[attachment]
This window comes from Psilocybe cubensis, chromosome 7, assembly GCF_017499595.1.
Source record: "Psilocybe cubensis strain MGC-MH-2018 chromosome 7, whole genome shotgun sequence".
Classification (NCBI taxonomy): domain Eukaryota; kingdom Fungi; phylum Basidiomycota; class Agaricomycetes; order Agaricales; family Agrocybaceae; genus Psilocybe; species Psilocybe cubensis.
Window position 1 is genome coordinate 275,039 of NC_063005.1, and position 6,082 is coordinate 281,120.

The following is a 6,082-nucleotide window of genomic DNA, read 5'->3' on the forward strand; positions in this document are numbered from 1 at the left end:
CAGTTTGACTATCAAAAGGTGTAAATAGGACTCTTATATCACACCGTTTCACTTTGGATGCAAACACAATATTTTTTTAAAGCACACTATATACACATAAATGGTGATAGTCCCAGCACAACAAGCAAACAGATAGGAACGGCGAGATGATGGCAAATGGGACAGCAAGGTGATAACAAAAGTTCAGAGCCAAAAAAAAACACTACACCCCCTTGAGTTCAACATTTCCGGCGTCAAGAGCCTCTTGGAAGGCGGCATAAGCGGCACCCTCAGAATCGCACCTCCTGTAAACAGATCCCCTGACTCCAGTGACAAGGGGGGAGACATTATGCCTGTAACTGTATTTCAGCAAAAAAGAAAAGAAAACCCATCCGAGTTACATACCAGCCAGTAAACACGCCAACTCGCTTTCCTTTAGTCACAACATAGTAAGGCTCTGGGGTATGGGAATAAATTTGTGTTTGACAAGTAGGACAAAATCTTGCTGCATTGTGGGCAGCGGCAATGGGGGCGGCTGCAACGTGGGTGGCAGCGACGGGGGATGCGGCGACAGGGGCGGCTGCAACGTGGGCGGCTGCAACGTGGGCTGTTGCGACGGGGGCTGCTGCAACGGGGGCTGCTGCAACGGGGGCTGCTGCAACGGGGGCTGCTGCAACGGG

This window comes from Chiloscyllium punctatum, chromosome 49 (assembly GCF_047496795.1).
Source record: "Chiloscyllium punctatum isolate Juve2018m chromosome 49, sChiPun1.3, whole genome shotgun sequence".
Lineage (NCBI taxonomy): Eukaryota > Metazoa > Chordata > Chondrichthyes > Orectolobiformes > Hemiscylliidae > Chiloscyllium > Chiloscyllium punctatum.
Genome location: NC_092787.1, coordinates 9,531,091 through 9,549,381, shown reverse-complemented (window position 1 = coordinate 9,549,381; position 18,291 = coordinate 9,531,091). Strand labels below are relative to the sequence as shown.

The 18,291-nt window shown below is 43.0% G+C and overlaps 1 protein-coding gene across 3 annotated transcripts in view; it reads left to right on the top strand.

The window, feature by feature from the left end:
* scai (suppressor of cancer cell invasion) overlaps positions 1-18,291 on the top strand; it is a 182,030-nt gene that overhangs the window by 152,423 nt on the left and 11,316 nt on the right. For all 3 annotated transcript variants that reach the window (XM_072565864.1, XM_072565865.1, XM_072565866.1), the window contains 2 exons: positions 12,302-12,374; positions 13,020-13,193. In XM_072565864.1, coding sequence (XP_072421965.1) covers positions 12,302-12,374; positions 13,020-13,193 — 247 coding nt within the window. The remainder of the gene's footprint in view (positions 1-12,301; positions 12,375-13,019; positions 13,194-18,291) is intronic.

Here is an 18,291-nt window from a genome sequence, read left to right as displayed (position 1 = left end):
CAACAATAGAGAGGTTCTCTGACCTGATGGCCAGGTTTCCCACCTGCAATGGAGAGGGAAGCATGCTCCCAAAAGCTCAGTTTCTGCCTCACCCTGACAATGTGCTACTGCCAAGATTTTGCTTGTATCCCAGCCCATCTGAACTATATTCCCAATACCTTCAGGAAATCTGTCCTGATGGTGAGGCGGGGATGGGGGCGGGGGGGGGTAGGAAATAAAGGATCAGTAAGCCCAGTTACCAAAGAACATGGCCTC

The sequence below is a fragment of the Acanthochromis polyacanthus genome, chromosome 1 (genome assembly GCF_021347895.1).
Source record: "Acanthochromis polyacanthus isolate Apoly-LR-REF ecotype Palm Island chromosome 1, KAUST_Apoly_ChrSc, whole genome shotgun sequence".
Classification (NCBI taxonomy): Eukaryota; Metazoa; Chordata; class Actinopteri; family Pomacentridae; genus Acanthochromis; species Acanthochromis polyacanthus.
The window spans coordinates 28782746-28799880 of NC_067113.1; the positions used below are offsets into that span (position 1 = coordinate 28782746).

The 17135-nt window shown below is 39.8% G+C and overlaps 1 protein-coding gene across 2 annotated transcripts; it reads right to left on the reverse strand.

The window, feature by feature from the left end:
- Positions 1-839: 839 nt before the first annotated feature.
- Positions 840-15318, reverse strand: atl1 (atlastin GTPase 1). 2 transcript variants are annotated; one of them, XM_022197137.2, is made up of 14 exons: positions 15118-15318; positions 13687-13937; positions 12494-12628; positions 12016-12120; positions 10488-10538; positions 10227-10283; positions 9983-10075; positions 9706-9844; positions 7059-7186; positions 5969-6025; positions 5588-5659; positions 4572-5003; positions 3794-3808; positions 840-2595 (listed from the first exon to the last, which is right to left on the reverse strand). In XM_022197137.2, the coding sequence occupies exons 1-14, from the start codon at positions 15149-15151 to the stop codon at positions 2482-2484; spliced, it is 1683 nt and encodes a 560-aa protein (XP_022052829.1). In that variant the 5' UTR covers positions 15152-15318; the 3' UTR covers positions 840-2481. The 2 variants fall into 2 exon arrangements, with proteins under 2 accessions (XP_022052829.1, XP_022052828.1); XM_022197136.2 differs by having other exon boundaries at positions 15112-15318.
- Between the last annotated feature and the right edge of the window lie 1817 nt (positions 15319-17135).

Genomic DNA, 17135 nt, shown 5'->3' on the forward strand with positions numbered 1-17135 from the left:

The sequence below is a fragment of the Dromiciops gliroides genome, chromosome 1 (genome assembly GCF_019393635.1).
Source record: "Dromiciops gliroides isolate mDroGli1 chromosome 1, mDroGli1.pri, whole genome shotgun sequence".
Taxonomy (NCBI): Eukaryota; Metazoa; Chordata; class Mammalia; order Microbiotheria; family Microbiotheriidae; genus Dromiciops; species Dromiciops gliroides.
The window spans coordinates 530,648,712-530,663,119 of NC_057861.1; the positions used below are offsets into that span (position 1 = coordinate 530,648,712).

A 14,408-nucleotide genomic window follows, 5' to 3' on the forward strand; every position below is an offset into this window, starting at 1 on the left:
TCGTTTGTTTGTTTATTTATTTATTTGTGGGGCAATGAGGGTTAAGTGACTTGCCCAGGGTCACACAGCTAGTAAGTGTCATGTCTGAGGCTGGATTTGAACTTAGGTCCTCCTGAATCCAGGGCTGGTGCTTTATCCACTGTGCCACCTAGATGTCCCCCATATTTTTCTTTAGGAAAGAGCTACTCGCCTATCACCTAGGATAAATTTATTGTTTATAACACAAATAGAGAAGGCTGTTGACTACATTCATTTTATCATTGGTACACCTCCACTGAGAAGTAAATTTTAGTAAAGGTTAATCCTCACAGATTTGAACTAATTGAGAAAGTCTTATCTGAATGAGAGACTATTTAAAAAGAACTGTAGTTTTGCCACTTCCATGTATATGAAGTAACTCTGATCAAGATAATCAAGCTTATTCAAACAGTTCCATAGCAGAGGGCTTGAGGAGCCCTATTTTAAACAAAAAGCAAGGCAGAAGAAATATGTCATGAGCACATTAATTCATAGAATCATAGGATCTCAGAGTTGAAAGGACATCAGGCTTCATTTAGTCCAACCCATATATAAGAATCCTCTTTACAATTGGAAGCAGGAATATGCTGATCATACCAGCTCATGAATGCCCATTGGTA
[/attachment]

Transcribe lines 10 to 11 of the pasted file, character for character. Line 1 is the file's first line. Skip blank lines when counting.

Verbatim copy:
Genome location: NC_092787.1, coordinates 9,531,091 through 9,549,381, shown reverse-complemented (window position 1 = coordinate 9,549,381; position 18,291 = coordinate 9,531,091). Strand labels below are relative to the sequence as shown.

The 18,291-nt window shown below is 43.0% G+C and overlaps 1 protein-coding gene across 3 annotated transcripts in view; it reads left to right on the top strand.